Professor Sheryl Hendriks completed her undergraduate studies, honours, master’s and PhD at the former University of Natal, where she also taught until joining the University of Pretoria (UP) in 2010.
Moving to UP expanded and enhanced her research, not only because of the geographic proximity to government but because it allowed her to network with colleagues at UP, in Africa and internationally. Prof Hendriks says that the University’s reputation as well as UP management’s support of transdisciplinary research have been invaluable in advancing her research profile, impact and reach.
Research in food security policymaking is essential to achieve the Sustainable Development Goals (SDGs) and advance development. Understanding the causes, outcomes and impact of policy decisions related to a range of sectors (agriculture, health, trade, welfare etc.) helps to identify potential policy choices, combinations and directions. Ultimately, these decisions determine the levels of poverty, inequality and food insecurity experienced by households.
Prof Hendriks leads a large research group that explores the emerging field of improving food systems to ensure fairer, healthier diets and sustainability. The group includes postgraduates and colleagues from UP’s Department of Agricultural Economics, Extension and Rural Development in the Faculty of Natural and Agricultural Sciences (NAS), and connects with colleagues in networks across Africa and beyond. Under the [email protected] initiative ¬– which allows for University-driven community projects that support transformation in all its forms – this group will expand across faculties.
This work was carried out in Prof Hendriks’s role as a member of the United Nations Food Systems Summit (UNFSS) Scientific Group and contributed a significant analysis to guide the group’s 2021 deliberations and plan of work. It will also expand to supporting the country implementation of actions to support the true value of food. The work was inspired by Prof Lawrence Haddad (leader of the UNFSS Action Track on ending hunger) and Prof Joachim von Braun (chair of the UNFSS Scientific Group).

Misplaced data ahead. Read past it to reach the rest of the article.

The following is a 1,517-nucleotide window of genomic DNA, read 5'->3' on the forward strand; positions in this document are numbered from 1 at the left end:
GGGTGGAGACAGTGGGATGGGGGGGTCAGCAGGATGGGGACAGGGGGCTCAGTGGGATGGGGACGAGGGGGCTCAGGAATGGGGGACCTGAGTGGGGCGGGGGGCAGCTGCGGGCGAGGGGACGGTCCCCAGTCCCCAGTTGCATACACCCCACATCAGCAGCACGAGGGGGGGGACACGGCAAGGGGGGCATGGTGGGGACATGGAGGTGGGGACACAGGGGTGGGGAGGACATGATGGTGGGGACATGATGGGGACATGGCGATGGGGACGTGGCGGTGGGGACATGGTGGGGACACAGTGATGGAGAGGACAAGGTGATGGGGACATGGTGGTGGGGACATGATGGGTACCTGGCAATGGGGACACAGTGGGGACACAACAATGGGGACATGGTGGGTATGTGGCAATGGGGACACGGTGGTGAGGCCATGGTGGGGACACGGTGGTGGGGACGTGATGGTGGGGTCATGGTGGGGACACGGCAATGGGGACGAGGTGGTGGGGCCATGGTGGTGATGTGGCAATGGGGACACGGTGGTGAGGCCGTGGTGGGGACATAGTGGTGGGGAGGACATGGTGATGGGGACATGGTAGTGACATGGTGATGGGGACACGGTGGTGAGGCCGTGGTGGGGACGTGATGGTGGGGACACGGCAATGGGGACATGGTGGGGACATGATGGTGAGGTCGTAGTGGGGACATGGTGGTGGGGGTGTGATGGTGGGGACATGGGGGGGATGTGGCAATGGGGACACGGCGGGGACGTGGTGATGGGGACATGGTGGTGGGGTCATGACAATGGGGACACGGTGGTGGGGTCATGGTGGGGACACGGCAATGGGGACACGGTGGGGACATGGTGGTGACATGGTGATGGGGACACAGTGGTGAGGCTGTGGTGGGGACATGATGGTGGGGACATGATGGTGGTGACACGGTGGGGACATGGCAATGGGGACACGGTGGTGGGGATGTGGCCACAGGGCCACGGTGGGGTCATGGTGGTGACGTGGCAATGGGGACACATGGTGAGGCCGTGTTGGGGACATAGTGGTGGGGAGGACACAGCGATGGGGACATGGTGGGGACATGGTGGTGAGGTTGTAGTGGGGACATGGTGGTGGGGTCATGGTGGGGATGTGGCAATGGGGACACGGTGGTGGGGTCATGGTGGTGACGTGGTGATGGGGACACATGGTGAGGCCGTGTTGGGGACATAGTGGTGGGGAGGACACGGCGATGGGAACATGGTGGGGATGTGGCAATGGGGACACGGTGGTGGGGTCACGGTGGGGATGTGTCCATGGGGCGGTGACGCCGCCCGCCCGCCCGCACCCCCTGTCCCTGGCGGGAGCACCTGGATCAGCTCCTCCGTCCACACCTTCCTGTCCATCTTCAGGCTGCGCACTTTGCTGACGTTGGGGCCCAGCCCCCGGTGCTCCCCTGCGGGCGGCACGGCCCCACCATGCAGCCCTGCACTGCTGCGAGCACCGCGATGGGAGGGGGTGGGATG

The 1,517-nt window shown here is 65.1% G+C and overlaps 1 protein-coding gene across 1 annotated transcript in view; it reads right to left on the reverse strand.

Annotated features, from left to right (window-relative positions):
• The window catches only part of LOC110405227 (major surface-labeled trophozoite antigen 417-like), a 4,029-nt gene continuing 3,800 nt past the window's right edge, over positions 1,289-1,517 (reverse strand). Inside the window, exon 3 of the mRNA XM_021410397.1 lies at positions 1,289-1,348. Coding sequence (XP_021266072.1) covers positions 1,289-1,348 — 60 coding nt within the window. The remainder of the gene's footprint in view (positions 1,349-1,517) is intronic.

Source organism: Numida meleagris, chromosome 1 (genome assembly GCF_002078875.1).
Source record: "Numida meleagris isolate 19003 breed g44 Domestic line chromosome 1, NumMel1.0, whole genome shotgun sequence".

Prof Hendriks says that since 2006, her academic mentor has been Dr Ousmane Badiane, who introduced her to the dynamics of African development and has provided her with countless opportunities to work directly in applying research in practical support to African governments as they seek to achieve food security. “Through my engagement in various think-tanks and policy engagements, I find meaning in life – contributing to decisions that can improve the lives of ordinary people,” she says. “This is a dream come true for me.”
Young people interested in following her field of research need to be passionate about helping others and acutely aware of the bigger picture in development, Prof Hendriks advises. Food security analysis can be attempted only at postgraduate level, she adds, when students have a solid grounding in a relevant field and have developed skills to cope with complex thinking.
When not pursuing research endeavours, Prof Hendriks maintains a rose and herb garden, sews, scrapbooks and walks her dogs.
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In Malawi, as in many other societies, women have historically been responsible for housework, food and childcare. Women’s household responsibilities have often left them with heavier workloads than men.
Hunger is on the rise again worldwide, despite the rapid progress needed to achieve the United Nations’ Sustainable Development Goal (SDG) 2, which is to end hunger, achieve food security and improved nutrition and promote sustainable agriculture.
For analysts and academics alike, the world of development policy changes quickly. Decision-makers are faced with increasing complexity and a growing list of elements that have to be taken into account in policy reform and design.
A number of African countries are taking bold action to tackle malnutrition. They have successfully implemented a range of actions that have started to improve nutrition for all.
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